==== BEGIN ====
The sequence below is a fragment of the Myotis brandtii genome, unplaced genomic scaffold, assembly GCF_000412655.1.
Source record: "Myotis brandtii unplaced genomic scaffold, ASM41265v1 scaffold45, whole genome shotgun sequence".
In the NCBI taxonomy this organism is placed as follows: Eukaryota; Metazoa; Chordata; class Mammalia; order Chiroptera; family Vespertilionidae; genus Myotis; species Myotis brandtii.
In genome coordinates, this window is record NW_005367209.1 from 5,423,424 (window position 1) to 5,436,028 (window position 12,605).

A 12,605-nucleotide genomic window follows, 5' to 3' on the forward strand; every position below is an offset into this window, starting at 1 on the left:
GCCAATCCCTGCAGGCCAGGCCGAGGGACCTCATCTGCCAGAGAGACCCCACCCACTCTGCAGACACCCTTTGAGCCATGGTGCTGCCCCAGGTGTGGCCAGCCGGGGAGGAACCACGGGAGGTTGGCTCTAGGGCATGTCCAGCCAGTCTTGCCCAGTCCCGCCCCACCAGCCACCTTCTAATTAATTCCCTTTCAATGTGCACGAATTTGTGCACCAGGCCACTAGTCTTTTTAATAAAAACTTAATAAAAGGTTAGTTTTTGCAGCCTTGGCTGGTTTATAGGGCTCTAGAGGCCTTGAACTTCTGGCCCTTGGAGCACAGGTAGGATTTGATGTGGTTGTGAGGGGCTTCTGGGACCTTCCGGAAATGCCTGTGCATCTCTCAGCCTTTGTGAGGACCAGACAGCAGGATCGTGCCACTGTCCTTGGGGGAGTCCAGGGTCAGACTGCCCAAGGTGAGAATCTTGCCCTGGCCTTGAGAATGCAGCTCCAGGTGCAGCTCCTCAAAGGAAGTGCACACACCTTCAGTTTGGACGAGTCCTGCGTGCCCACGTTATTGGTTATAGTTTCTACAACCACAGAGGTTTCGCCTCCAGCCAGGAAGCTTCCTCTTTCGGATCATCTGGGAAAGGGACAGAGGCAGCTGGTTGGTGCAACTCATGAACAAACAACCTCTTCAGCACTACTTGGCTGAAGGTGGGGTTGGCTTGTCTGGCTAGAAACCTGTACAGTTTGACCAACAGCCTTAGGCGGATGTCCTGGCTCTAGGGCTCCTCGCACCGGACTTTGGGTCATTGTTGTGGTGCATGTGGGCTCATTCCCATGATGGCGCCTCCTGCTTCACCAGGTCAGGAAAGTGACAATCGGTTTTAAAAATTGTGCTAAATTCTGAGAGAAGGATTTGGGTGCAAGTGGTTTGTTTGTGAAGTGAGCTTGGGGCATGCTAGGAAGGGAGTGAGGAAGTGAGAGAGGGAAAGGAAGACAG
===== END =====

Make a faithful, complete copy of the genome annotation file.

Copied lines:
The sequence below is a fragment of the Myotis brandtii genome, unplaced genomic scaffold, assembly GCF_000412655.1.
Source record: "Myotis brandtii unplaced genomic scaffold, ASM41265v1 scaffold45, whole genome shotgun sequence".
In the NCBI taxonomy this organism is placed as follows: Eukaryota; Metazoa; Chordata; class Mammalia; order Chiroptera; family Vespertilionidae; genus Myotis; species Myotis brandtii.
In genome coordinates, this window is record NW_005367209.1 from 5,423,424 (window position 1) to 5,436,028 (window position 12,605).

A 12,605-nucleotide genomic window follows, 5' to 3' on the forward strand; every position below is an offset into this window, starting at 1 on the left:
GCCAATCCCTGCAGGCCAGGCCGAGGGACCTCATCTGCCAGAGAGACCCCACCCACTCTGCAGACACCCTTTGAGCCATGGTGCTGCCCCAGGTGTGGCCAGCCGGGGAGGAACCACGGGAGGTTGGCTCTAGGGCATGTCCAGCCAGTCTTGCCCAGTCCCGCCCCACCAGCCACCTTCTAATTAATTCCCTTTCAATGTGCACGAATTTGTGCACCAGGCCACTAGTCTTTTTAATAAAAACTTAATAAAAGGTTAGTTTTTGCAGCCTTGGCTGGTTTATAGGGCTCTAGAGGCCTTGAACTTCTGGCCCTTGGAGCACAGGTAGGATTTGATGTGGTTGTGAGGGGCTTCTGGGACCTTCCGGAAATGCCTGTGCATCTCTCAGCCTTTGTGAGGACCAGACAGCAGGATCGTGCCACTGTCCTTGGGGGAGTCCAGGGTCAGACTGCCCAAGGTGAGAATCTTGCCCTGGCCTTGAGAATGCAGCTCCAGGTGCAGCTCCTCAAAGGAAGTGCACACACCTTCAGTTTGGACGAGTCCTGCGTGCCCACGTTATTGGTTATAGTTTCTACAACCACAGAGGTTTCGCCTCCAGCCAGGAAGCTTCCTCTTTCGGATCATCTGGGAAAGGGACAGAGGCAGCTGGTTGGTGCAACTCATGAACAAACAACCTCTTCAGCACTACTTGGCTGAAGGTGGGGTTGGCTTGTCTGGCTAGAAACCTGTACAGTTTGACCAACAGCCTTAGGCGGATGTCCTGGCTCTAGGGCTCCTCGCACCGGACTTTGGGTCATTGTTGTGGTGCATGTGGGCTCATTCCCATGATGGCGCCTCCTGCTTCACCAGGTCAGGAAAGTGACAATCGGTTTTAAAAATTGTGCTAAATTCTGAGAGAAGGATTTGGGTGCAAGTGGTTTGTTTGTGAAGTGAGCTTGGGGCATGCTAGGAAGGGAGTGAGGAAGTGAGAGAGGGAAAGGAAGACAG